Awareness of the Fleischner recommendations for SSN management was significantly higher in clinicians with higher exposure to SSNs, and in more experienced radiologists. However, it has to be noted that awareness among radiologists was generally very high (ie. only eight individuals reported unawareness), limiting statistical power. Guideline awareness among pulmonologists—which was significantly lower and only showed association to SSN exposure—has not been assessed previously. Previously reported factors associated with guideline conformance in solid nodule management included awareness of the guidelines, presence of a written management policy, working in a teaching practice, fellowship training in cardiothoracic radiology (either personally or a direct colleague), and years of experience [11, 13, 14]. Our results are largely comparable, with the exception that we did not find an influence of experience or fellowship-training in radiologists. This might be due to the fact that SSNs and their management are a relatively new entity, in which the more experienced clinicians have not yet developed their own long-standing practice patterns in solid nodule management . Adding to what was previously discussed in the literature, we showed that higher exposure is associated with conformance.
Over- and undermanagement
The surprisingly strong tendency towards overmanagement is an important finding because unnecessary scans and invasive procedures lead to extra costs, radiation exposure, and potentially, to procedure-related risks. On the other hand, undermanagement is also a very important issue. It may lead to unnecessary morbidity and mortality caused by advanced tumour stages. The latter, however, is still under discussion and more results from long-term outcome studies are needed, given the mainly indolent and slowly progressing nature of SSNs.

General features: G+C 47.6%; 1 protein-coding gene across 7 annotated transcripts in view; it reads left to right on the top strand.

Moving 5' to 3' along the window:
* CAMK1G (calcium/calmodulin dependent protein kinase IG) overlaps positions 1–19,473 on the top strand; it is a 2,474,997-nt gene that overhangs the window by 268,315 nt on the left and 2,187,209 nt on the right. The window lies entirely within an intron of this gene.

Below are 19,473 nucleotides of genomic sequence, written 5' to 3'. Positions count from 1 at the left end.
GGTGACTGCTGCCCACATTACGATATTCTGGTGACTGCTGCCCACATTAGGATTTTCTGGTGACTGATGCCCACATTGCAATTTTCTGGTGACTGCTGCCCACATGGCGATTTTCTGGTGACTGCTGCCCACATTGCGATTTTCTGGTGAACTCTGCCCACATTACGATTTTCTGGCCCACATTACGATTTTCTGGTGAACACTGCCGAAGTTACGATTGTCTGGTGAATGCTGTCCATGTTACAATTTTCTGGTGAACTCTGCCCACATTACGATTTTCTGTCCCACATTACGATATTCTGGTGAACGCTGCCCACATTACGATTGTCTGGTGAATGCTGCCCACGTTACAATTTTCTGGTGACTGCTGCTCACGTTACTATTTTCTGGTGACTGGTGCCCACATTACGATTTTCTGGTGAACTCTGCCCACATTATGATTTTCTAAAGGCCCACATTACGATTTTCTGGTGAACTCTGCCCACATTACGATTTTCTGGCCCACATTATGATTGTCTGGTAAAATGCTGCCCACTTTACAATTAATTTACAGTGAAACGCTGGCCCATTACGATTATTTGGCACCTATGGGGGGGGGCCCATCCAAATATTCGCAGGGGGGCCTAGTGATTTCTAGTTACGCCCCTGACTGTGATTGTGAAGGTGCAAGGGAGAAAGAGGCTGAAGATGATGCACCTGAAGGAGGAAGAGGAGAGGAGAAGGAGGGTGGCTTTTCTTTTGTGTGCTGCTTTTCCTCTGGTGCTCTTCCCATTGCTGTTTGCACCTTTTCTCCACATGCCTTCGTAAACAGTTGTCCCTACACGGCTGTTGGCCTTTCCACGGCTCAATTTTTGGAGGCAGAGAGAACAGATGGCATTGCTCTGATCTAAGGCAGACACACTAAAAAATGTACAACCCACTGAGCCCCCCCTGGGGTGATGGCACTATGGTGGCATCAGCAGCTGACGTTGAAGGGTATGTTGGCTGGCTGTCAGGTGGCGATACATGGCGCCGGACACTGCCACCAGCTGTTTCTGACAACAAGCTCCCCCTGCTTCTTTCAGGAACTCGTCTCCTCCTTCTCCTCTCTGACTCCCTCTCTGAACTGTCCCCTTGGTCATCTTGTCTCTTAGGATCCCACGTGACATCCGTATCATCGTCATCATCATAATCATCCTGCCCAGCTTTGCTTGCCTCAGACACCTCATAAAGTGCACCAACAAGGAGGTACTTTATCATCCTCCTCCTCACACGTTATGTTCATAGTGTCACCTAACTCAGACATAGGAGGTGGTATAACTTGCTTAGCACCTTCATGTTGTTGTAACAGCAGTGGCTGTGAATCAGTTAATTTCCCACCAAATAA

We found that overmanagement according to the FR was common among both radiologists and pulmonologists (18–58 % and 25–83 %, respectively), which is in line with results from the previous studies in solid nodule management, which reported overmanagement in 39–62 %  and 17–93 % . Pulmonologists showed a stronger tendency towards overmanagement compared to radiologists, including invasive procedures as biopsy and resection. The reason for this remains unclear based on our results, but might be related to their reported lack of confidence in SSN management, with tissue diagnosis and a definite answer as the safest option.
On the other hand, we found undermanagement for the persistent part-solid subsolid lesion by both groups of respondents. This type of lesion, if persistent and demonstrating a solid component exceeding 5 mm, is considered highly suggestive for invasive adenocarcinoma. Nevertheless, 33 % of radiologists and 54 % of pulmonologists would have not recommended an immediate (invasive) work-up. This indicates either insufficient knowledge about the meaning of this type of lesion or the desire to avoid overdiagnosis by at least a subgroup of colleagues.